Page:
Tactical aids are extremely important for Command, Control, and Coordination of urban combat operations. While maps may be sufficient to coordinate operations in an open area where targets such as tanks, enemy troops, or prepared positions can be clearly defined by distinctive shapes and coordinates on a map, typical urban targets look different depending on viewpoint. The details of the information delivered to the combat units must therefore match the unique requirements of each situation.
Intelligence with this level of detail may not always be available in advance. Therefore, tactical units tasked with UC must develop and maintain internal intelligence collection capabilities. Ground observations, pre-planted Unattended Ground Sensors (UGS), Unmanned Aerial Vehicles (UAV), and Unmanned Ground Vehicles (UGV) are some of the systems available for data collection. Thanks to advances in communications technologies, sensors do not necessarily have to be “owned” or even controlled by the supported unit in order to provide it with usable information.
Operations conducted by Special Operations (SO) forces usually require extensive intelligence support, including long range airborne and ground based observations, electronic intelligence and signal intelligence support by special mission aircraft ands, etc. SO forces are also equipped with the means of receiving data from, and exercising control over these systems, as part of their C4 capabilities. When operated and coordinated as integral parts of the operation, these C4 elements play a critical role in the security of the ground forces and the success of their missions. While maintaining a clear and constantly updated visual situational picture of friendly and hostile forces, these intelligence-gathering systems are also locating and reporting the target’s status and activity. When integrated with weapon systems, these elements can also be used to engage the enemy.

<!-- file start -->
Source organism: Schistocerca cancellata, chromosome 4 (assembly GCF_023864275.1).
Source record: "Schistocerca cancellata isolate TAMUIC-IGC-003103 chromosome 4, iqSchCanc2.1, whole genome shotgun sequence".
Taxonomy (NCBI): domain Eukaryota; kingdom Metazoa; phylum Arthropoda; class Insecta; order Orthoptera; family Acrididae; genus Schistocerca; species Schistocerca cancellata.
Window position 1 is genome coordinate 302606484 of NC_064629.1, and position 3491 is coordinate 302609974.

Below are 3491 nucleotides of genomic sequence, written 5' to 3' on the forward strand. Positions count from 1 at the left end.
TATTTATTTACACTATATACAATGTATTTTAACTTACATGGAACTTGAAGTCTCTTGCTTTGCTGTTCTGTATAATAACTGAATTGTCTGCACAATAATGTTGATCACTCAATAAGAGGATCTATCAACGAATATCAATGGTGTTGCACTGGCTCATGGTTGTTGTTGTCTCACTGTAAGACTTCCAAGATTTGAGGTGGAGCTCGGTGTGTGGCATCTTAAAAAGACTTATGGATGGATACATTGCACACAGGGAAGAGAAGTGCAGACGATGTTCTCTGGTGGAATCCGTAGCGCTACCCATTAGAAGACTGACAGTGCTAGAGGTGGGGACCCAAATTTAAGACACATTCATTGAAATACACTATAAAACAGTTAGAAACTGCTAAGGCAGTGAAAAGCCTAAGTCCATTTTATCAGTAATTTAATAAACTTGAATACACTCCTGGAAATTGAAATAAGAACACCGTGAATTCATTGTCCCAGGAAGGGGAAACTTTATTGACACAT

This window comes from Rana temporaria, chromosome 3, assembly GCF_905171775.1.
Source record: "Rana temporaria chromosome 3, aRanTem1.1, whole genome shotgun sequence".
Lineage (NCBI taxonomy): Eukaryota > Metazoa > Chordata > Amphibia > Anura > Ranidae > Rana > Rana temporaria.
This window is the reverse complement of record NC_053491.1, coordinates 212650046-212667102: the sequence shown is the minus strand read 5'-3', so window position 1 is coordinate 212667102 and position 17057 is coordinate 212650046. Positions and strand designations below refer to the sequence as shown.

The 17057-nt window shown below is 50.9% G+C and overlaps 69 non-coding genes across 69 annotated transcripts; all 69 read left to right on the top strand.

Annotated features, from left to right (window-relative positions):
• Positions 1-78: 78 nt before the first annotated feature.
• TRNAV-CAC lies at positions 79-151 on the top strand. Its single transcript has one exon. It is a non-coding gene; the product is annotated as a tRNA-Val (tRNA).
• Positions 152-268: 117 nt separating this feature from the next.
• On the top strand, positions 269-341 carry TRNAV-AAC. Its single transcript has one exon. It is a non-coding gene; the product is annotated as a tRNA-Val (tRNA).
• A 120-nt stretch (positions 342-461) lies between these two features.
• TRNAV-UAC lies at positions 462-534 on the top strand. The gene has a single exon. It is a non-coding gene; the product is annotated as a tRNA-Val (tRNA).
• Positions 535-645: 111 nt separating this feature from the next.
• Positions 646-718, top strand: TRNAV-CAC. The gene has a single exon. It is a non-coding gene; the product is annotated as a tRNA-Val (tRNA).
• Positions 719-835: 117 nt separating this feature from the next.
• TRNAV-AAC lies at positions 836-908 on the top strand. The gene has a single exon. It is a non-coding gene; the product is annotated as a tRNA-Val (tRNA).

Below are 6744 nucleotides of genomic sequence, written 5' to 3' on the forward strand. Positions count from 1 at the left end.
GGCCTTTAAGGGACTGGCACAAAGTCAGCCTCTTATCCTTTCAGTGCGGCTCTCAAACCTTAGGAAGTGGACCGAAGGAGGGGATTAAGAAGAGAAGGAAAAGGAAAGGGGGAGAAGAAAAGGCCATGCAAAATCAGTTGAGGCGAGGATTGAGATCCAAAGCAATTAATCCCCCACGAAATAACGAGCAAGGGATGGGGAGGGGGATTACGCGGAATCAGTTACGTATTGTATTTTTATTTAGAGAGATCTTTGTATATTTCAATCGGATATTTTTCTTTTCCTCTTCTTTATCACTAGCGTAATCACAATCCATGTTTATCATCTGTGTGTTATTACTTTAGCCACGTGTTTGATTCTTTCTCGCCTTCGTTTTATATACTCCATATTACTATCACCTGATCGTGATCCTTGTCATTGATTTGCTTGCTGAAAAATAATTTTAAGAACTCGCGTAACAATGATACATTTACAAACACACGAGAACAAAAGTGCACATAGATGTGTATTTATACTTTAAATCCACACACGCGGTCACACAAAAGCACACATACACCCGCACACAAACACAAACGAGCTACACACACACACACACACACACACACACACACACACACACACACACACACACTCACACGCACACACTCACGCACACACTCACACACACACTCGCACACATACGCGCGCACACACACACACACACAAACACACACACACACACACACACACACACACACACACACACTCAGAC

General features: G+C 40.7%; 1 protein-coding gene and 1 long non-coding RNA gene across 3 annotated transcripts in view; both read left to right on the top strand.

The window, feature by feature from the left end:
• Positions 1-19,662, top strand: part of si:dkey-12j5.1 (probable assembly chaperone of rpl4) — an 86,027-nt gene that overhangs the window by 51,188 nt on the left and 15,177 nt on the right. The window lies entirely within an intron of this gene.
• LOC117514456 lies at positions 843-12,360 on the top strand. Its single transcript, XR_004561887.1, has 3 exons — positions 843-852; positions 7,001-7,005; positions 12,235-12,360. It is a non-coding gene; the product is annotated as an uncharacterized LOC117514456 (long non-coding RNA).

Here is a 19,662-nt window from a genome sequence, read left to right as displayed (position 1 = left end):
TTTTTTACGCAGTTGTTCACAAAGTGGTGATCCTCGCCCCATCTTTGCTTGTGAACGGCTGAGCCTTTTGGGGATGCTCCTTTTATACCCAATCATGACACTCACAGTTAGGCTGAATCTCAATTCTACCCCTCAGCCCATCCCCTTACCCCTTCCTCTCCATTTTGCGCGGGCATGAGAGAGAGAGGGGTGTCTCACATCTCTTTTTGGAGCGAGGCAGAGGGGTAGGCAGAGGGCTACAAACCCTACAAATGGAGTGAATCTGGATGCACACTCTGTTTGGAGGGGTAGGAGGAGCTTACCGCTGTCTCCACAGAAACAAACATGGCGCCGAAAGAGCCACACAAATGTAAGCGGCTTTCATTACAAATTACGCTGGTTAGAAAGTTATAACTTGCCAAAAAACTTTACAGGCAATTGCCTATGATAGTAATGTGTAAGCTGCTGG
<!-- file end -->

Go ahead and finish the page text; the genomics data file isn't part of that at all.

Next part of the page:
Unmanned assets will become an integral part of the arsenal of the new Unit of Action, the basic maneuver element that will be equipped with the Future Combat System, which the US Army is expected to field by in the next decade. These unmanned assets will include four differentsystems, at least two UGVs, remotely deployed systems, and other sensors not organic to combat units.